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South Jersey

Where ‘local’ equals value and endless variety
South Jersey

“Jersey is a great region,” enthuses Nardelli. “We’re right here next to the Atlantic Ocean which gives us warmer temperatures.” Adding in the excellent soil, climate, and access to major cities “gives us a really great foothold to ship produce.”

John Molinelli, president of John Molinelli, Inc., also sees the locally grown trend as a benefit to growing in the area. “Fresher is one of the biggest selling points,” he confirms, with so many urban and suburban consumers close by (including 6 million people in Philly, 11 million in New York City, and 9 million in New Jersey).

Are your suppliers or customers concerned about the new Food Safety Modernization Act rules going into effect this year?

Ryan Flaim,
R&R Flaim Next Generation Produce, LLC
I’m concerned as a family farm. We’re not a big California grower that can absorb the costs; the regulations will really hurt. Food safety and the responsibilities we have with chain stores are very costly because of paperwork… It’s important, but it eats into so much of an already-slimming bottom line because of overhead going up.

Dave Budd, 
Gloucester County Packing Company
With our own packinghouse, we’ve done third-party audits for a long time. The important issue is that food safety is customer driven and customers want it now. They could care less what the FDA [Food & Drug Administration] is doing; they want the highest level immediately. Many of our customers have their own auditors and inspectors and we’ve encouraged all of our growers to get certified.

Bob Von Rohr,
Sunny Valley International, Inc.
All of the growers we represent domestically have to be GFS Primus certified for food safety and traceability, which is top of the line. With the import deal, [our suppliers] are GlobalGAP, and we’re still working out the bugs.

John Molinelli,
John Molinelli, Inc.
We follow food safety guidelines for the growers we use; we’re really pretty strict on what we do. It’s going to be a little tough to get everyone acclimated, but we’ll be keeping a close eye on where we’re supposed to be.

Al Murray,
New Jersey Department of Agriculture
They are, and it’s a complaint. We have a partnership with Rutgers University, our agriculture university in the state. We do the audits, they do the training. We’ve trained over 4,000 in food safety and were the first state to be certified by the USDA to do food safety audits. Our farmers are poised for the Food Safety Modernization Act; they don’t like it, but we’re ready to go. Nobody likes to have the do the paperwork, but if they’re going to sell fresh fruit and vegetables, then they have to follow these requirements.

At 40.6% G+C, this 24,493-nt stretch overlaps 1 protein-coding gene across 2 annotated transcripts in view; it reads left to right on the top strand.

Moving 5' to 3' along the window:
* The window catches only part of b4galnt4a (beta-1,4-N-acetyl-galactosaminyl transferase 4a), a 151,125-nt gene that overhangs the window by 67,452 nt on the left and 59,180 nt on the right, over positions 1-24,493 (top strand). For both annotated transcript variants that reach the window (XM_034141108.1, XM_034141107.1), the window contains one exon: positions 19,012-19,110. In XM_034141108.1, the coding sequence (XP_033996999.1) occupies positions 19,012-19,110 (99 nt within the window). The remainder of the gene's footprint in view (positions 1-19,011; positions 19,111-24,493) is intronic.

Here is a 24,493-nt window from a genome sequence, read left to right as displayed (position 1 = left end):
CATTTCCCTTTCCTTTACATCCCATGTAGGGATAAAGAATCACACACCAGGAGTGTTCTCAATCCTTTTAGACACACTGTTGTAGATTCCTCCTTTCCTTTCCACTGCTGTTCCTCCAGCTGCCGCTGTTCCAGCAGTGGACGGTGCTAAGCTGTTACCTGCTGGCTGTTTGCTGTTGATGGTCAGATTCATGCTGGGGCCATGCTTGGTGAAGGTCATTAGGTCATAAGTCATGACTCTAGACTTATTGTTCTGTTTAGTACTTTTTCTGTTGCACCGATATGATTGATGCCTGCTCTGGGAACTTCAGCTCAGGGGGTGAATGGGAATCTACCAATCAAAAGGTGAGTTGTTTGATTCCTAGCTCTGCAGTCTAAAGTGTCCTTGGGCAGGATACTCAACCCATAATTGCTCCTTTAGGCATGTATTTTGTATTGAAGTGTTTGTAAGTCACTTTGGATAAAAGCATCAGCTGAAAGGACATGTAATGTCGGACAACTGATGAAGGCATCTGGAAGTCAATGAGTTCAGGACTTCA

Thomas Sheppard,
Eastern Fresh Growers, Inc.
Customers are a lot more intense [about food safety] than the legislation coming along. It’s been voluntary, but we’ve been doing it because our customers require it. It’s not going to be new to us.

Bill Nardelli,
Nardelli Brothers, Inc.
We’ve been doing USDA and Primus for many years with our company and shipping facilities. We’re initiating and already practicing many of the requirements, so it will be a very smooth transition.

Tim Wetherbee, New Jersey Blueberry Industry Advisory Council & Diamond Blueberry
There’s some concern; I don’t think it’s anything we can’t handle… I look at it as a plus because it helps ensure a better and safer product. We’ve come to realize it’s as good for us as it is for the consumer.

Due to New Jersey’s central location in serving multiple metropolitan areas, the state is highly multicultural, and the produce output reflects this diversity. Murray says New Jersey has the second largest Cuban population outside Miami, with growers producing Cuban vegetables alongside other culturally-influenced commodities to meet the climbing de-mand of expanding African, Portuguese, and Asian markets.